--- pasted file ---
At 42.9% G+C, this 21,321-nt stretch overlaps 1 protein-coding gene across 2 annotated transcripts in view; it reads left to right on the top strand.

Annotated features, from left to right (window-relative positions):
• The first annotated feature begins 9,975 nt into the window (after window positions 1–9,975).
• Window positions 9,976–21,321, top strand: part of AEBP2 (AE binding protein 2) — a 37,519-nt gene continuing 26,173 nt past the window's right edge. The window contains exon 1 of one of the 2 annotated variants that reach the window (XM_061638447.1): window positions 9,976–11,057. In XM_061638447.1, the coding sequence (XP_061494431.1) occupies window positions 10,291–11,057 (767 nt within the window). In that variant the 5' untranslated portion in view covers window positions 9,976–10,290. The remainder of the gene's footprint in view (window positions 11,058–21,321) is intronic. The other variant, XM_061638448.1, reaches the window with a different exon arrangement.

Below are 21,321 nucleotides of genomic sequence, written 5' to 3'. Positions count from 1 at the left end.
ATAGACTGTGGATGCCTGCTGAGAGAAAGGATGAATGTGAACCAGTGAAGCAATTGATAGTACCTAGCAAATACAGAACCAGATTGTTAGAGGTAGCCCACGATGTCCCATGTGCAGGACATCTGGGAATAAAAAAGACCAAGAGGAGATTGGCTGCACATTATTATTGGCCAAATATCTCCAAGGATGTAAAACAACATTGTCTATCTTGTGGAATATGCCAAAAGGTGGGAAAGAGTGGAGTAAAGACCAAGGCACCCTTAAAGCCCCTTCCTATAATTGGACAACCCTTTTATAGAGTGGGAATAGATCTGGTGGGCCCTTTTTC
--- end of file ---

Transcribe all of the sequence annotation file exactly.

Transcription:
At 42.9% G+C, this 21,321-nt stretch overlaps 1 protein-coding gene across 2 annotated transcripts in view; it reads left to right on the top strand.

Annotated features, from left to right (window-relative positions):
• The first annotated feature begins 9,975 nt into the window (after window positions 1–9,975).
• Window positions 9,976–21,321, top strand: part of AEBP2 (AE binding protein 2) — a 37,519-nt gene continuing 26,173 nt past the window's right edge. The window contains exon 1 of one of the 2 annotated variants that reach the window (XM_061638447.1): window positions 9,976–11,057. In XM_061638447.1, the coding sequence (XP_061494431.1) occupies window positions 10,291–11,057 (767 nt within the window). In that variant the 5' untranslated portion in view covers window positions 9,976–10,290. The remainder of the gene's footprint in view (window positions 11,058–21,321) is intronic. The other variant, XM_061638448.1, reaches the window with a different exon arrangement.

Below are 21,321 nucleotides of genomic sequence, written 5' to 3'. Positions count from 1 at the left end.
ATAGACTGTGGATGCCTGCTGAGAGAAAGGATGAATGTGAACCAGTGAAGCAATTGATAGTACCTAGCAAATACAGAACCAGATTGTTAGAGGTAGCCCACGATGTCCCATGTGCAGGACATCTGGGAATAAAAAAGACCAAGAGGAGATTGGCTGCACATTATTATTGGCCAAATATCTCCAAGGATGTAAAACAACATTGTCTATCTTGTGGAATATGCCAAAAGGTGGGAAAGAGTGGAGTAAAGACCAAGGCACCCTTAAAGCCCCTTCCTATAATTGGACAACCCTTTTATAGAGTGGGAATAGATCTGGTGGGCCCTTTTTC